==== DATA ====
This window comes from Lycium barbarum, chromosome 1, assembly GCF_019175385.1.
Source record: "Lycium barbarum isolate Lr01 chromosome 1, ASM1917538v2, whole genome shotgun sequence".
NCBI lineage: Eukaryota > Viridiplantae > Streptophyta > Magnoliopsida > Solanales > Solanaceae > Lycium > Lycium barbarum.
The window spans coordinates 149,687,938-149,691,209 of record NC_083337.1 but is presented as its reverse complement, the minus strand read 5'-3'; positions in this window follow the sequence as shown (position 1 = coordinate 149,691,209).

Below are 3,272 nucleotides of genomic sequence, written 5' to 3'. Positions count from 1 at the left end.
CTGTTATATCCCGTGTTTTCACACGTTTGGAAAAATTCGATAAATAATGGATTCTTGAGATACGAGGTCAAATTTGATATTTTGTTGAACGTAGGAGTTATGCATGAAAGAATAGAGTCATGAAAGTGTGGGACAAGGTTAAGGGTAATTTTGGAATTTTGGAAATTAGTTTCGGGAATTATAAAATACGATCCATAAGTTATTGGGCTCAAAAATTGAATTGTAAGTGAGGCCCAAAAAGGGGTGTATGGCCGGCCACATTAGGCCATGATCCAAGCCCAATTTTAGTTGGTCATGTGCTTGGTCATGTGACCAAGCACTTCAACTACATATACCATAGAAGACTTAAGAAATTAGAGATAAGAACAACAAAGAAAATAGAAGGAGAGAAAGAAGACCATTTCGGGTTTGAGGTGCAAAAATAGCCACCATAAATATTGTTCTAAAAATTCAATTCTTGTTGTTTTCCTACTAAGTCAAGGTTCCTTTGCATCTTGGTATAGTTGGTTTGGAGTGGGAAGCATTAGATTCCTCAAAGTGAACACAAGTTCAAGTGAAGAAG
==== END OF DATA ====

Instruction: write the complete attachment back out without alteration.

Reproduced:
This window comes from Lycium barbarum, chromosome 1, assembly GCF_019175385.1.
Source record: "Lycium barbarum isolate Lr01 chromosome 1, ASM1917538v2, whole genome shotgun sequence".
NCBI lineage: Eukaryota > Viridiplantae > Streptophyta > Magnoliopsida > Solanales > Solanaceae > Lycium > Lycium barbarum.
The window spans coordinates 149,687,938-149,691,209 of record NC_083337.1 but is presented as its reverse complement, the minus strand read 5'-3'; positions in this window follow the sequence as shown (position 1 = coordinate 149,691,209).

Below are 3,272 nucleotides of genomic sequence, written 5' to 3'. Positions count from 1 at the left end.
CTGTTATATCCCGTGTTTTCACACGTTTGGAAAAATTCGATAAATAATGGATTCTTGAGATACGAGGTCAAATTTGATATTTTGTTGAACGTAGGAGTTATGCATGAAAGAATAGAGTCATGAAAGTGTGGGACAAGGTTAAGGGTAATTTTGGAATTTTGGAAATTAGTTTCGGGAATTATAAAATACGATCCATAAGTTATTGGGCTCAAAAATTGAATTGTAAGTGAGGCCCAAAAAGGGGTGTATGGCCGGCCACATTAGGCCATGATCCAAGCCCAATTTTAGTTGGTCATGTGCTTGGTCATGTGACCAAGCACTTCAACTACATATACCATAGAAGACTTAAGAAATTAGAGATAAGAACAACAAAGAAAATAGAAGGAGAGAAAGAAGACCATTTCGGGTTTGAGGTGCAAAAATAGCCACCATAAATATTGTTCTAAAAATTCAATTCTTGTTGTTTTCCTACTAAGTCAAGGTTCCTTTGCATCTTGGTATAGTTGGTTTGGAGTGGGAAGCATTAGATTCCTCAAAGTGAACACAAGTTCAAGTGAAGAAG